Declarations of emergency from Pittsburgh Mayor Ed Gainey and Gov. Tom Wolf could help fast-track federal and state money to help pay for the cleanup and construction of the Forbes Avenue bridge over Fern Hollow in Frick Park.
How quickly the process will move along is uncertain, but constructing a new bridge could take about two years and will cost more than $10 million, estimated City Councilman Corey O’Connor, who represents the communities impacted by the bridge collapse.
“Looking at funding, there’s the infrastructure bill at the federal level, but I’m not sure how that money will trickle down to the municipalities,” O’Connor said. “Those conversations are already happening.”
The nearly half-century-old bridge collapsed Friday, injuring 10 people. The National Transportation Safety Board was on-site Saturday investigating the collapse.
Gainey’s office said in a news release Sunday that the mayor would be signing a Declaration of Disaster Emergency.
“This declaration will increase the availability of federal funds, facilitate closer coordination between PennDOT and Department of Mobility and Infrastructure, and expedite the process of cleanup and reconstruction of the Fern Hollow Bridge,” the release said.
The governor’s proclamation of disaster emergency, signed Friday, “hopefully will open up expediting funds for this project,” O’Connor said.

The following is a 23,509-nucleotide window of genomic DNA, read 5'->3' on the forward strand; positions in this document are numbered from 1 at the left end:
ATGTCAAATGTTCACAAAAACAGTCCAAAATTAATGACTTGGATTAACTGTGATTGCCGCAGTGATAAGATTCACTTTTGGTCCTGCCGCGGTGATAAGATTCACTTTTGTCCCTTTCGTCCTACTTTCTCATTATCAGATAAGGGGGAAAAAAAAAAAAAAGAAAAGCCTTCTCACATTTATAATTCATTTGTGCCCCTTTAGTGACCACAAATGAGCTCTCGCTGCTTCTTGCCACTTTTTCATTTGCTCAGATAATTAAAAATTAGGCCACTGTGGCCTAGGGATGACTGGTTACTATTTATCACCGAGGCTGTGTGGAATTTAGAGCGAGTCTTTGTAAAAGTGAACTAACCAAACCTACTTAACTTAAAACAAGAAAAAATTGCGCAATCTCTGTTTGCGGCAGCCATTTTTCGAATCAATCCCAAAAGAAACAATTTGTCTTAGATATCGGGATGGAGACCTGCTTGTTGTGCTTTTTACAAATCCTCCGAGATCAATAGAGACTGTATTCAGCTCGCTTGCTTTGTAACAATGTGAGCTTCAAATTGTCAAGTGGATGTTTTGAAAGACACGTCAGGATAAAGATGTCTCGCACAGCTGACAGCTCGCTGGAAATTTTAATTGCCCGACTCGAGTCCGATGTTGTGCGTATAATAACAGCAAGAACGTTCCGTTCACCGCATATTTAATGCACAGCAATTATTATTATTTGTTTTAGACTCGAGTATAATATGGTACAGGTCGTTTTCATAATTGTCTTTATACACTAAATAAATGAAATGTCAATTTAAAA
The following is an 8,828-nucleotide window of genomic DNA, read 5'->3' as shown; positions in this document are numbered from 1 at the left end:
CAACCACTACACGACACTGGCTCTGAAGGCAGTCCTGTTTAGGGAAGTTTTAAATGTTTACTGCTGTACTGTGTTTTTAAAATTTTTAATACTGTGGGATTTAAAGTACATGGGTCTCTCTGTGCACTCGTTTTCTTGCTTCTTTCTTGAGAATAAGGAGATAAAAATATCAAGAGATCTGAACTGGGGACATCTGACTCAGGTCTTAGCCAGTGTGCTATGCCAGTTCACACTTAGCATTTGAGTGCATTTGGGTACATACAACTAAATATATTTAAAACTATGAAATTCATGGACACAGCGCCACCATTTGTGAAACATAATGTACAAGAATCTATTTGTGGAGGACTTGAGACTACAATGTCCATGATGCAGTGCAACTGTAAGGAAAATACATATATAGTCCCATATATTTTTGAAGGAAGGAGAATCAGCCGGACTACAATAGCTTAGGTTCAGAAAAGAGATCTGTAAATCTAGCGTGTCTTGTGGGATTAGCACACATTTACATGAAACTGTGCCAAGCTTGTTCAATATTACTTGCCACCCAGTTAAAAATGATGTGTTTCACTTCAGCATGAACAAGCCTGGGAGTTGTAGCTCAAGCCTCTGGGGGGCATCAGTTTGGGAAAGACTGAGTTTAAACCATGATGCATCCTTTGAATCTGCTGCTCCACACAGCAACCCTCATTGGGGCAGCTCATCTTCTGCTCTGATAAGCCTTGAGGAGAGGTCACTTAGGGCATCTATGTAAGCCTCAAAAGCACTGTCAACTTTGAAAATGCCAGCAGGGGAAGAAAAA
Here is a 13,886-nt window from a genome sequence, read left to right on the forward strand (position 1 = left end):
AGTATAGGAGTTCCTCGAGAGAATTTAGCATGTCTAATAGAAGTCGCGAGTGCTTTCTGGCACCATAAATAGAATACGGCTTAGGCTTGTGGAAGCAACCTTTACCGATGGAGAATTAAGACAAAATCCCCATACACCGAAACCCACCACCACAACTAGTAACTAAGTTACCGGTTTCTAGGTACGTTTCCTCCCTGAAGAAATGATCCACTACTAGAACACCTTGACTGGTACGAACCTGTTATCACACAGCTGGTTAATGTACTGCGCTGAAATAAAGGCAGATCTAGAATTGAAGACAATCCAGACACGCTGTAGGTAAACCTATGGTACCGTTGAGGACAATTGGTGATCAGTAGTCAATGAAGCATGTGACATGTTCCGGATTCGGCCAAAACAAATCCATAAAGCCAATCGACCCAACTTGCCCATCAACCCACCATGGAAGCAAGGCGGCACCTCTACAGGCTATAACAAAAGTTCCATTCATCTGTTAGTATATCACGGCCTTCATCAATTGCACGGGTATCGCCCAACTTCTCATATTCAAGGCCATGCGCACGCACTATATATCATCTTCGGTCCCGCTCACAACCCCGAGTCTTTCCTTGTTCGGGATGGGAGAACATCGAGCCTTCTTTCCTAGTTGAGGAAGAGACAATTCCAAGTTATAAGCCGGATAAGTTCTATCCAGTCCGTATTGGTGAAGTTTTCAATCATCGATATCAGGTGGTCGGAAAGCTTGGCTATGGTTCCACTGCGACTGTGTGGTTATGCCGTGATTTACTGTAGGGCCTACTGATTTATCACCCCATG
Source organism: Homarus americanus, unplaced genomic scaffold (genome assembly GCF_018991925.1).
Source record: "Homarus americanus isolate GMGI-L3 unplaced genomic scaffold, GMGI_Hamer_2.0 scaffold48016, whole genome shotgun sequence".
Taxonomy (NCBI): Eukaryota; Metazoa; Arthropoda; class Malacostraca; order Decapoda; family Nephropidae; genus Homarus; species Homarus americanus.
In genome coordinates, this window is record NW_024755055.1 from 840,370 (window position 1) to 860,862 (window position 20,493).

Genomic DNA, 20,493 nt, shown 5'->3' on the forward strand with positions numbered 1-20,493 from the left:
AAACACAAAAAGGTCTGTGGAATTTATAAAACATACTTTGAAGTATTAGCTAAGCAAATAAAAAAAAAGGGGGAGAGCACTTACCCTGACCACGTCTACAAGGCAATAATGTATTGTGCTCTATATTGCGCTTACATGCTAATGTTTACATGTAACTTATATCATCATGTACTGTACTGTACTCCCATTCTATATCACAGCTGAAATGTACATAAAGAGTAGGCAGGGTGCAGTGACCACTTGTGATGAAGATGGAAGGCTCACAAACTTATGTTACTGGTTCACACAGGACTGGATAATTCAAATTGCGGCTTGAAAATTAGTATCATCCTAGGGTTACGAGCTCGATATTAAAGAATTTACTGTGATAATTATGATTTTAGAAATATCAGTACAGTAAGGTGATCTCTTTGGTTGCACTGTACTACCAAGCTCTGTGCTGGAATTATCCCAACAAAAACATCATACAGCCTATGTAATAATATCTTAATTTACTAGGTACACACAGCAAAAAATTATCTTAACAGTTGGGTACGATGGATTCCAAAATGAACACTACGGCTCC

U.S. Sen. Bob Casey on Sunday pledged to help find federal funds to reconstruct the bridge.
“I am committed to working with Governor Wolf, PennDOT and local officials to ensure that we secure funding to repair the Fern Hollow Bridge using emergency funds or funds from the infrastructure law,” he said.
The bridge collapse underscores the need for massive investments in bridge repairs through the Infrastructure Investment and Jobs Act, Casey added.
O’Connor said he expects the Forbes Avenue bridge project to be similar in process and duration to the Greenfield Bridge project.
That span fell into disrepair, was imploded in late 2015, rebuilt and reopened in October 2017. The project cost about $15.5 million.
Mary Ann Thomas is a Tribune-Review staff writer. You can contact Mary at 724-226-4691, [email protected] or via Twitter .